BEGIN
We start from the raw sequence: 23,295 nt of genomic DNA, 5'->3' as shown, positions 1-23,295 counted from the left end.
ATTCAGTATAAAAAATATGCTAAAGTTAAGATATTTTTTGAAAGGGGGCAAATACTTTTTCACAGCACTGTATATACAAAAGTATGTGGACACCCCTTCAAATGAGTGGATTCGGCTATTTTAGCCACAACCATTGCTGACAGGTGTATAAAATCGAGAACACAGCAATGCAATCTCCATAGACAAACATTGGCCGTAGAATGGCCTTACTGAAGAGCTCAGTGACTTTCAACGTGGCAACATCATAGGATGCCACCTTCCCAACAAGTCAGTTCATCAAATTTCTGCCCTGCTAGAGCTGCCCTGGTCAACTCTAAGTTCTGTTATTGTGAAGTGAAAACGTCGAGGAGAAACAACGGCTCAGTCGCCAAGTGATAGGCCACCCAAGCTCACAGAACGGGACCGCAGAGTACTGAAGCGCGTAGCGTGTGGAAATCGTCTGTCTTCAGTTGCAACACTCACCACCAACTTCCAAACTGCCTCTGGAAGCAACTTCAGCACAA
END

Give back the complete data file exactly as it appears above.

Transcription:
We start from the raw sequence: 23,295 nt of genomic DNA, 5'->3' as shown, positions 1-23,295 counted from the left end.
ATTCAGTATAAAAAATATGCTAAAGTTAAGATATTTTTTGAAAGGGGGCAAATACTTTTTCACAGCACTGTATATACAAAAGTATGTGGACACCCCTTCAAATGAGTGGATTCGGCTATTTTAGCCACAACCATTGCTGACAGGTGTATAAAATCGAGAACACAGCAATGCAATCTCCATAGACAAACATTGGCCGTAGAATGGCCTTACTGAAGAGCTCAGTGACTTTCAACGTGGCAACATCATAGGATGCCACCTTCCCAACAAGTCAGTTCATCAAATTTCTGCCCTGCTAGAGCTGCCCTGGTCAACTCTAAGTTCTGTTATTGTGAAGTGAAAACGTCGAGGAGAAACAACGGCTCAGTCGCCAAGTGATAGGCCACCCAAGCTCACAGAACGGGACCGCAGAGTACTGAAGCGCGTAGCGTGTGGAAATCGTCTGTCTTCAGTTGCAACACTCACCACCAACTTCCAAACTGCCTCTGGAAGCAACTTCAGCACAA